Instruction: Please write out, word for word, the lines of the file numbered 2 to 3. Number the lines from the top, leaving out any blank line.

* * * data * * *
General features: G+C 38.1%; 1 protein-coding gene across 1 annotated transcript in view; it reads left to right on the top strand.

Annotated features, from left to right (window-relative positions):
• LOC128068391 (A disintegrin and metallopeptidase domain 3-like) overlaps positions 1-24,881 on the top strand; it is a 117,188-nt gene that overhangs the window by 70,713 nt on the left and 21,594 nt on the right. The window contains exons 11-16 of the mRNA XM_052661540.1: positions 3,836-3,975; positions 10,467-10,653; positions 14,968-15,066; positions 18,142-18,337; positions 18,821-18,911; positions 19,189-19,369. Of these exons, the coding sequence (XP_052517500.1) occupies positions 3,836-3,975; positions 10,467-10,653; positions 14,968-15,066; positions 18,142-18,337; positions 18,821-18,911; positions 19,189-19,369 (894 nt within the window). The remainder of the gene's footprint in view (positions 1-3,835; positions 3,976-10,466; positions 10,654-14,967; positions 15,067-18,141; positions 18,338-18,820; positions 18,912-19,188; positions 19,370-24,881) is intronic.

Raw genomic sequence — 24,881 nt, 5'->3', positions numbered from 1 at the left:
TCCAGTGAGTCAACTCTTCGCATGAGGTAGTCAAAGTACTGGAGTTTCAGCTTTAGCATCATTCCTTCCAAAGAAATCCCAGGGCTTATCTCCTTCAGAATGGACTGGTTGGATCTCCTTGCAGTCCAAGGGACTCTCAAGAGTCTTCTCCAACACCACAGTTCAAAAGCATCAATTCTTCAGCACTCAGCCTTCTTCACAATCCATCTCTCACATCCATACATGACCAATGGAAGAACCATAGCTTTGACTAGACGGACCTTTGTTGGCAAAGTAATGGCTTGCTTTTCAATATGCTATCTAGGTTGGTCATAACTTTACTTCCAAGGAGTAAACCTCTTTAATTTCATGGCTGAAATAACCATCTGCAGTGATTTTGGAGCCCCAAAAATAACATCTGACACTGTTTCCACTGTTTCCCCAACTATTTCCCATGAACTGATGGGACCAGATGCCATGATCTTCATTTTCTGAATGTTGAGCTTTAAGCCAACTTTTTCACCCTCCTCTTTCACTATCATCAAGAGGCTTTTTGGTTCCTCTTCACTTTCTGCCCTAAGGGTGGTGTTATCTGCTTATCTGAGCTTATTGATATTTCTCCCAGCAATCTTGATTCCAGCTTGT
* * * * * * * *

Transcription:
Annotated features, from left to right (window-relative positions):
• LOC128068391 (A disintegrin and metallopeptidase domain 3-like) overlaps positions 1-24,881 on the top strand; it is a 117,188-nt gene that overhangs the window by 70,713 nt on the left and 21,594 nt on the right. The window contains exons 11-16 of the mRNA XM_052661540.1: positions 3,836-3,975; positions 10,467-10,653; positions 14,968-15,066; positions 18,142-18,337; positions 18,821-18,911; positions 19,189-19,369. Of these exons, the coding sequence (XP_052517500.1) occupies positions 3,836-3,975; positions 10,467-10,653; positions 14,968-15,066; positions 18,142-18,337; positions 18,821-18,911; positions 19,189-19,369 (894 nt within the window). The remainder of the gene's footprint in view (positions 1-3,835; positions 3,976-10,466; positions 10,654-14,967; positions 15,067-18,141; positions 18,338-18,820; positions 18,912-19,188; positions 19,370-24,881) is intronic.